A little over a year ago, on September 29, 2016, the Indian Army successfully conducted surgical strikes across Pakistan as a befitting response to the dastardly terror attack on the Army base camp in Kashmir’s Uri.
Then, Congress vice-president Rahul Gandhi had come out in unequivocal support of the Indian Army, commending the soldiers for their valour and sacrifice for the country.
This was a dignified response of solidarity from the Congress Party, asserting that the issues of national security were beyond the purview of political interactions.
On the other hand, the NDA was quick enough to take credit, with the then defence minister Manohar Parrikar making a series of misleading and petty statements to the effect that this was the first such strike in the history of the country and that no such operation prior to this, anywhere else in the world had been this successful.
However, we know it as a fact, that such operations and as successful as this have been conducted on several other occasions in the history of the country.
A recent IndiaSpend analysis of data gathered from the South Asian Terrorism Portal also raises questions over the ‘most successful’ claim tag that the Defence Minister was so quick to claim. Due to the lack of a coherent government strategy in tackling cross-border terrorism, the dividends reaped by the strikes proved to be short-lived.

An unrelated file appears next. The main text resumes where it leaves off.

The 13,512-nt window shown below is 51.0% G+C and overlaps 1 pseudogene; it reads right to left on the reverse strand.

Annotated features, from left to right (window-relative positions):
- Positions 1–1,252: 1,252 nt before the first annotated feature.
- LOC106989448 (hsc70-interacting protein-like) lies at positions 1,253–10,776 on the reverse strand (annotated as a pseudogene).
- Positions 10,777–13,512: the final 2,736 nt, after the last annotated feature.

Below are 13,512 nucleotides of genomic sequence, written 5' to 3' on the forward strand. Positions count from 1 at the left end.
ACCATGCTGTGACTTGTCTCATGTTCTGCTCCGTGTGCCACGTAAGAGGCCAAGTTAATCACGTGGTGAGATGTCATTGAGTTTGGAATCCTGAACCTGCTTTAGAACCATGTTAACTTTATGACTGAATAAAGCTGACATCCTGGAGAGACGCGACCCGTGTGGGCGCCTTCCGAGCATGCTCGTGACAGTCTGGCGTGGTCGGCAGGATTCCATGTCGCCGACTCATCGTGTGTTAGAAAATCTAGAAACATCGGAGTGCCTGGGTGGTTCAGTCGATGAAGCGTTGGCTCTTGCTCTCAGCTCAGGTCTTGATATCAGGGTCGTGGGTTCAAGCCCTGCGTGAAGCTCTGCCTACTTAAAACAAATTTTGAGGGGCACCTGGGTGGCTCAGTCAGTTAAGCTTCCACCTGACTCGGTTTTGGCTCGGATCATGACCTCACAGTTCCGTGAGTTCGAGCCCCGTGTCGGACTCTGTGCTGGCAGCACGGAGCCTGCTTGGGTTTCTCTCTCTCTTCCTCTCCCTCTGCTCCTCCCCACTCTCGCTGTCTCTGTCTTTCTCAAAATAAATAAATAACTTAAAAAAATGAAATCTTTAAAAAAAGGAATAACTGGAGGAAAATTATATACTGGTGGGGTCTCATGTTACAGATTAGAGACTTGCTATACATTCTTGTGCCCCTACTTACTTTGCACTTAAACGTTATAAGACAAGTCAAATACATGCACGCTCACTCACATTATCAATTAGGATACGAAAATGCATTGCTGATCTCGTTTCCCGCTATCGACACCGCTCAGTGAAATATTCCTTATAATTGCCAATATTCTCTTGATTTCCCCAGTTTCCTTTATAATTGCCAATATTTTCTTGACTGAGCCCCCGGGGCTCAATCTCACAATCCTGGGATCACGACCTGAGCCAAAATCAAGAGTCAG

As the analysis shows, in the one year following the surgical strikes, in the state of Jammu & Kashmir that has been at the forefront of India’s domestic war on terrorism, deaths due to terrorist-related incidents went up from 246 (2015-16) to 323 (2016-17), an increase by a significant 31%. This is particularly worrisome as the figure confirms a growing suspicion that the number of terrorist incidents and infiltrations may have actually gone up since the surgical strikes. And as always, innocent civilians have been caught in the middle of these prolonged attacks, with the number of civilian causalities from terrorist-related violence increasing five times from 10(2015-16) to 52 (2016-17) (Till September 24, this year).
To put the blame of these developments on the Army and allied security forces would be both reductive and unfair. After all, one can’t blame a farmer for a poor crop if the seeds he sows turn out to have been bad in the first place. The fault, however, lies in the current government’s twin failures of a lack of a coherent & consistent strategy to deal with Pakistan (despite all the loud noises the NDA made in the run-up to the 2014 General Elections) and the complete mismanagement of the political situation in J&K driven by a flawed PDP-BJP alliance that has resulted in the rise of separatist elements in the states to levels never seen before.
This, coupled with the systemic socio-economic isolation of the state by the NDA government has led to the current situation of turmoil and violence that has held the people of the state hostage. Does Modi’s Sabka Saath Sabka Vikas not extend to India’s northernmost state as well?